Cain and Abel live as neighbors in two houses near a graveyard, Cain in the broad House of Mystery and Abel in the tall House of Secrets. According to their appearance in "Swamp Thing", the difference is that a mystery may be shared, but a secret must be forgotten if one tries to tell it. The houses are in small-town Kentucky, and it was later revealed that they simultaneously exist in the Dreaming. It has also been suggested that this is not the case, and that there has been a location change as a result of the Crisis on Infinite Earths. In "House of Secrets" #81, when the House of Secrets is moved to the cemetery where the House of Mystery is, as Cain and Abel part company for the evening, Cain apologizes for what happened last time they met.

During the Crisis, although not mentioned in that series, Elvira stumbled onto the House of Mystery, which charged her to find Cain, who had disappeared, possibly because of the Crisis.

They were depicted together in Abel's first appearance, and they parted to their respective Houses at the end of the story, the House of Secrets having been recently moved, with Cain promising things not to go the way they happened before. Although Cain would abuse Abel, he was not shown killing him until "Swamp Thing" vol. 2 #33. More often than not, though, they did not appear together, and Cain directed more of his taunts at the reader, while Abel tried to reassure Goldie or the reader.

In 1985, the characters were revived by writer Alan Moore, who introduced them into his "Swamp Thing" series in issue #33, retelling the Swamp Thing's original origin story from a 1971 issue of "House of Secrets". They reappeared in issue #50, where they acted as observers and commentators on a fierce battle in Hell.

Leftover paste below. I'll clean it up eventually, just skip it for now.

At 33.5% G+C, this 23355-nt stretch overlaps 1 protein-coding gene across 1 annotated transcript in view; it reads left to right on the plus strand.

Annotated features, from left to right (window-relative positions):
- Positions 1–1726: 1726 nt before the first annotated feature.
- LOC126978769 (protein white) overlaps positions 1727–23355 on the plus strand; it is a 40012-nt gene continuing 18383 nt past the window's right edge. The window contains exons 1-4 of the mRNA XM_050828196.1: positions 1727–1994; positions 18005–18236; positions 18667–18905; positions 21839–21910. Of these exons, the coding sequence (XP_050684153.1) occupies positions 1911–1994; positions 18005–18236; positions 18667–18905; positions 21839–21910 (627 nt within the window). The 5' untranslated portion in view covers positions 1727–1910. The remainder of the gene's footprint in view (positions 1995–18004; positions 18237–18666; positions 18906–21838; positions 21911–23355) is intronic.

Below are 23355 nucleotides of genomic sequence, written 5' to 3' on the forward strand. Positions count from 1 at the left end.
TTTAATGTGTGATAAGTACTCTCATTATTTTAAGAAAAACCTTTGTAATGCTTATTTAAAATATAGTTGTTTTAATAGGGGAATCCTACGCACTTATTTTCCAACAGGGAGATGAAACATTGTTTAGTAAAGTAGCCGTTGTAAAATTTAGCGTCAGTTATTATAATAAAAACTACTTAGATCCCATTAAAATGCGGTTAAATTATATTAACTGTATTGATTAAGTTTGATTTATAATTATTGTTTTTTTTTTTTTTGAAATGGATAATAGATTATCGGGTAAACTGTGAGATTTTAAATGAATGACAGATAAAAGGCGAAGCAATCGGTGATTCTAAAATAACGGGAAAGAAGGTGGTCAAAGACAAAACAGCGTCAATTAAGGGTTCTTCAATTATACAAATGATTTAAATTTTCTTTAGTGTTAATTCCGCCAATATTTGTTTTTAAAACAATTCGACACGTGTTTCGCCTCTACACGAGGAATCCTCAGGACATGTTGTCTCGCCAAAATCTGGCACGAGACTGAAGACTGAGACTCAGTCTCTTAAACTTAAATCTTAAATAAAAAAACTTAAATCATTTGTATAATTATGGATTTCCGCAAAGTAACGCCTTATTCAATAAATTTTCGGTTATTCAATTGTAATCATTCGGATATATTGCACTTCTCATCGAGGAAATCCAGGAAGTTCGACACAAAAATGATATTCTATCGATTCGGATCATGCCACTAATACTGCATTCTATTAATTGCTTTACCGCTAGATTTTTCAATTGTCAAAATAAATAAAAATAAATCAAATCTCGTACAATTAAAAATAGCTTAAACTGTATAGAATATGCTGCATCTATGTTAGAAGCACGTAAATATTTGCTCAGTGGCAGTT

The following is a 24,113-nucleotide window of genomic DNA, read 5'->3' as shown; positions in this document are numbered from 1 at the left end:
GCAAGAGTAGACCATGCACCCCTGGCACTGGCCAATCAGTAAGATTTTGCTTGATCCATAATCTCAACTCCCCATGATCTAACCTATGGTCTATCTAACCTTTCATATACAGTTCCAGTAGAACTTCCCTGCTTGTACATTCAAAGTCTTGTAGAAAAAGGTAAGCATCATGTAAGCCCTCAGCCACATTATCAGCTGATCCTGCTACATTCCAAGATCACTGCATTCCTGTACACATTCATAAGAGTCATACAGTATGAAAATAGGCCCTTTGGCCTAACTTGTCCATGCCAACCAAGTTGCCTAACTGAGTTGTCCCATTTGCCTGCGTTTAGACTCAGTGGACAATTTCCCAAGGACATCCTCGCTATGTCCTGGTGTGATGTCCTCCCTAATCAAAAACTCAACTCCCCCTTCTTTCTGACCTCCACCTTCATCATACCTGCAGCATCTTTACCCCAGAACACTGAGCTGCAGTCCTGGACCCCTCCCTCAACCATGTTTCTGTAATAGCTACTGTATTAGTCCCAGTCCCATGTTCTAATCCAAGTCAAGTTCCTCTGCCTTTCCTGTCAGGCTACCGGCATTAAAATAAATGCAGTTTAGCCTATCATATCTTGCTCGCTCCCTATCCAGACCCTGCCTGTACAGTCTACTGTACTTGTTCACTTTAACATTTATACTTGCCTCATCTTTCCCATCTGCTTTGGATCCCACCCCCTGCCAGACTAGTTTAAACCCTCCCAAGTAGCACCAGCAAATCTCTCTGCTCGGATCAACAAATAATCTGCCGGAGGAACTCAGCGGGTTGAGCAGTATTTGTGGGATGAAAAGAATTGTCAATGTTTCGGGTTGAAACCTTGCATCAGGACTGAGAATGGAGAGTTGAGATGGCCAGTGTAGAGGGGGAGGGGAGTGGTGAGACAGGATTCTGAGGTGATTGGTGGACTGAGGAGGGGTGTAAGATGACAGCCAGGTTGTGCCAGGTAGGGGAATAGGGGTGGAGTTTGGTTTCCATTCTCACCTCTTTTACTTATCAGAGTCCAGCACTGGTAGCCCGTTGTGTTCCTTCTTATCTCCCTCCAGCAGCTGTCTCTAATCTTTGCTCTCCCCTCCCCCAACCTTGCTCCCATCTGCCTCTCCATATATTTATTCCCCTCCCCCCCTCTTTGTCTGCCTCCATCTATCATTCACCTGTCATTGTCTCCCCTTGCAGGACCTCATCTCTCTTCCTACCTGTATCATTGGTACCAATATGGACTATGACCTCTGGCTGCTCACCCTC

In Gaiman's "Sandman" universe, it is implied by dialogue between Lucifer and Cain (who had been sent by Dream as a messenger due to his invulnerability) that the biblical Cain and Abel come to live in the Dreaming at Dream's invitation. To support this Lucifer quotes the verse in the Bible which says that Cain was sent to live in the Land of Nod. This could be a post-Crisis retcon, however, as Destiny claimed in "Weird Mystery Tales" #3 that they were not the same as the Biblical Cain and Abel. The nature of reality in the Dreaming is often multiple and when Cain, Abel, and Eve are telling young Daniel Hall three stories Cain objects to Abel's "Lil' Endless" style retelling of their origin claiming that "...we didn't even look remotely human, no one did!" Abel later responds to Matthew the Raven's query about whether they are their biblical namesakes or not by stating; "...oh, none of this happened on Earth..." before being interrupted by Cain. Eve also states that she is not Cain's mother to which Cain replies, "You're everyone's mother." This sequence of events would seem to indicate that rather than being the actual literal beings Cain, Abel, and Eve the Dreaming's incarnation of them are closer to their archetypal roles of first murderer, first victim, and first mother. This is supported by several incidents when Cain or Abel have identified themselves as such and claimed that their cycle of murder and resurrection is punishment for their roles in the first murder. ["Swamp Thing" vol. 2 #33]